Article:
Untreated microangiopathic hemolytic anemia in pregnancy is associated with adverse maternal and perinatal outcomes. Accurate diagnosis is challenging owing to nonspecific clinical features and pathologic findings. Timely initiation of appropriate management is essential to optimize maternal and perinatal outcomes.
A 26-year-old primiparous woman presented at 20 weeks of gestation with new-onset microangiopathic hemolytic anemia on a background of poorly controlled type 1 diabetes. She received eculizumab for presumed atypical hemolytic uremic syndrome. At 24 weeks of gestation, she developed superimposed early-onset preeclampsia; she delivered at 27 weeks of gestation after continuing eculizumab.
Eculizumab may prolong pregnancy in early-onset preeclampsia. Additional research is needed to assess short-term and long-term maternal and newborn outcomes.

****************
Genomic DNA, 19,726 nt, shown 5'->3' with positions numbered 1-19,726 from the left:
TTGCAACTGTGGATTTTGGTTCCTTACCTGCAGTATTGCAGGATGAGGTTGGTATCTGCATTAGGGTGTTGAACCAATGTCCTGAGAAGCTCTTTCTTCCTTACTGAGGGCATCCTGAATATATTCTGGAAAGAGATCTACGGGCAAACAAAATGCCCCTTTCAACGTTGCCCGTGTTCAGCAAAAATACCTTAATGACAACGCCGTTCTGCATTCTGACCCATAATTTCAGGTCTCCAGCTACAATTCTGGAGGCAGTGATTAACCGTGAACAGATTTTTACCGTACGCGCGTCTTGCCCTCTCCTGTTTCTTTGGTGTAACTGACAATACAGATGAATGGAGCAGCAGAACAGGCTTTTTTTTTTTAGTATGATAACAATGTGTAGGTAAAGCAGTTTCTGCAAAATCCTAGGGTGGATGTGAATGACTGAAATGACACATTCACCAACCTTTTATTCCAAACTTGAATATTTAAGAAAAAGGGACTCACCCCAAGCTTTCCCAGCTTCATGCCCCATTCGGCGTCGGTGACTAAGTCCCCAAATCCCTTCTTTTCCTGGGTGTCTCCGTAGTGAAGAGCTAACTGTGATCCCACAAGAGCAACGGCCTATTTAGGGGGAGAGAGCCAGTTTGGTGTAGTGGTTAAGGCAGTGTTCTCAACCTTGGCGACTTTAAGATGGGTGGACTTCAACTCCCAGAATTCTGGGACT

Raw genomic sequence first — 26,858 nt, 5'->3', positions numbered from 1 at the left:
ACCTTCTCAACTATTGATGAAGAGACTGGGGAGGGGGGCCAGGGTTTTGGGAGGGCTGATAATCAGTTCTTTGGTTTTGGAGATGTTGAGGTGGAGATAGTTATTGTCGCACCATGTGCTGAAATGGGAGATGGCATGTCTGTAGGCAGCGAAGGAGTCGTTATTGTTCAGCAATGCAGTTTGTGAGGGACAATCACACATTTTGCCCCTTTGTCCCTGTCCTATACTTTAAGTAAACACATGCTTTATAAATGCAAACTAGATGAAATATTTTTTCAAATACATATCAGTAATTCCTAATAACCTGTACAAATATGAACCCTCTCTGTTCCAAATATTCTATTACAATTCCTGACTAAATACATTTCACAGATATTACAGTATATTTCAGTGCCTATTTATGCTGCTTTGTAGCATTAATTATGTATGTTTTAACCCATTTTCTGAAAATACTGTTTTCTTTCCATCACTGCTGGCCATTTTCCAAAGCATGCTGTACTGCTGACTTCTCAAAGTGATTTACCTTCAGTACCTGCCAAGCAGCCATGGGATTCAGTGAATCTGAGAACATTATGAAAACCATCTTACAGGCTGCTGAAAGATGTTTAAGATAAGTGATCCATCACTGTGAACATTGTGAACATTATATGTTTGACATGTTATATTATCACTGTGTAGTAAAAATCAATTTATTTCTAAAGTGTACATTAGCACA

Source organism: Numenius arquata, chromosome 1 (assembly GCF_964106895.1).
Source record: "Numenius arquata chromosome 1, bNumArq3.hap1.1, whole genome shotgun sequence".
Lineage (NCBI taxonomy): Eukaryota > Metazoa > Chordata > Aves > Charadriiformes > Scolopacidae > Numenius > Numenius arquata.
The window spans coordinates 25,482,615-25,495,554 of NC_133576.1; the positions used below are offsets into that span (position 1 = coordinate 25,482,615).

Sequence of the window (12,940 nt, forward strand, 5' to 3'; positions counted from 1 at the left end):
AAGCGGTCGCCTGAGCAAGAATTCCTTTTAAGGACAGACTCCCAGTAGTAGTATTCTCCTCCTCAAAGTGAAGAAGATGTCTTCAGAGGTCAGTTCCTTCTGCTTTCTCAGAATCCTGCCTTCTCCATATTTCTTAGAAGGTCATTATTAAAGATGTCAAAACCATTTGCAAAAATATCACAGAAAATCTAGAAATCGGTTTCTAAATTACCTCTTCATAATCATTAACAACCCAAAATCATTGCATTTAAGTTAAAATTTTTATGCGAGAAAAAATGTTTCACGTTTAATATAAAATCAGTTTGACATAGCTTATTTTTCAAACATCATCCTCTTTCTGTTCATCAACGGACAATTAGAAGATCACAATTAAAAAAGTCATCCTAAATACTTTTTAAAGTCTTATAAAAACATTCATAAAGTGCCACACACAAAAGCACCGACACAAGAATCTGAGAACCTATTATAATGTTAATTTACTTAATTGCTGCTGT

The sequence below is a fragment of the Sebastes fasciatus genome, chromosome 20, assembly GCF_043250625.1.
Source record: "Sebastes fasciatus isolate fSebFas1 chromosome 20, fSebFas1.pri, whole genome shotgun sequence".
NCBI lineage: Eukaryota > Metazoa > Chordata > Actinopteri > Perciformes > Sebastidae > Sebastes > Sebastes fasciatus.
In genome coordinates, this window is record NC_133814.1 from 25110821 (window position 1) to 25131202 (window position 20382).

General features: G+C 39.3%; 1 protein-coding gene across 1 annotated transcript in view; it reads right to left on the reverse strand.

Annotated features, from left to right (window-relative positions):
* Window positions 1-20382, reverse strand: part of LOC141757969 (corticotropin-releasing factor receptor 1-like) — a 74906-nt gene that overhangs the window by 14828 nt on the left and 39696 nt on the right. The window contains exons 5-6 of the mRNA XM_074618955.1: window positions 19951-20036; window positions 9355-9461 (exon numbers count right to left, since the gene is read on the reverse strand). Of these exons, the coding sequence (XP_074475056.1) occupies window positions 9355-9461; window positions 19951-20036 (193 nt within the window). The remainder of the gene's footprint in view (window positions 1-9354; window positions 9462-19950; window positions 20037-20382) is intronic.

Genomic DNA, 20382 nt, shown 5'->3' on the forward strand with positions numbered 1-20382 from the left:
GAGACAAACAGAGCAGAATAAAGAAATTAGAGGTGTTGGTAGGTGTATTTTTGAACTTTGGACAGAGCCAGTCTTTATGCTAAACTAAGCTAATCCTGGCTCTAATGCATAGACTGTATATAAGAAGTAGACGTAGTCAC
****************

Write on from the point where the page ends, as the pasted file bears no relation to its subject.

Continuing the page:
Eculizumab may contribute to pregnancy prolongation in early-onset preeclampsia owing to its role in complement inhibition.
Departments of Obstetrics & Gynecology and Nephrology, Monash Health, Victoria, Australia.
Corresponding author: Angela B. Lu, MBBS, Department of Obstetrics & Gynecology, Monash Health, Clayton, Victoria, Australia; email: email@example.com.
Financial Disclosure Kirsten R. Palmer disclosed receiving money paid to her from Monash Health and Monash University. Money was paid to her institution from Equity Trustees, and Glaxo Smith Kline provided a grant to her institution, Monash University. The other authors did not report any potential conflicts of interest.
The authors thank Melinda Tee for comments on the manuscript, Ian Simpson for renal biopsy images and assessment, and Saskia Rowson for the sFlt-1 and PlGF analysis.
Each author has confirmed compliance with the journal's requirements for authorship.
Peer reviews and author correspondence are available at http://links.lww.com/AOG/B599.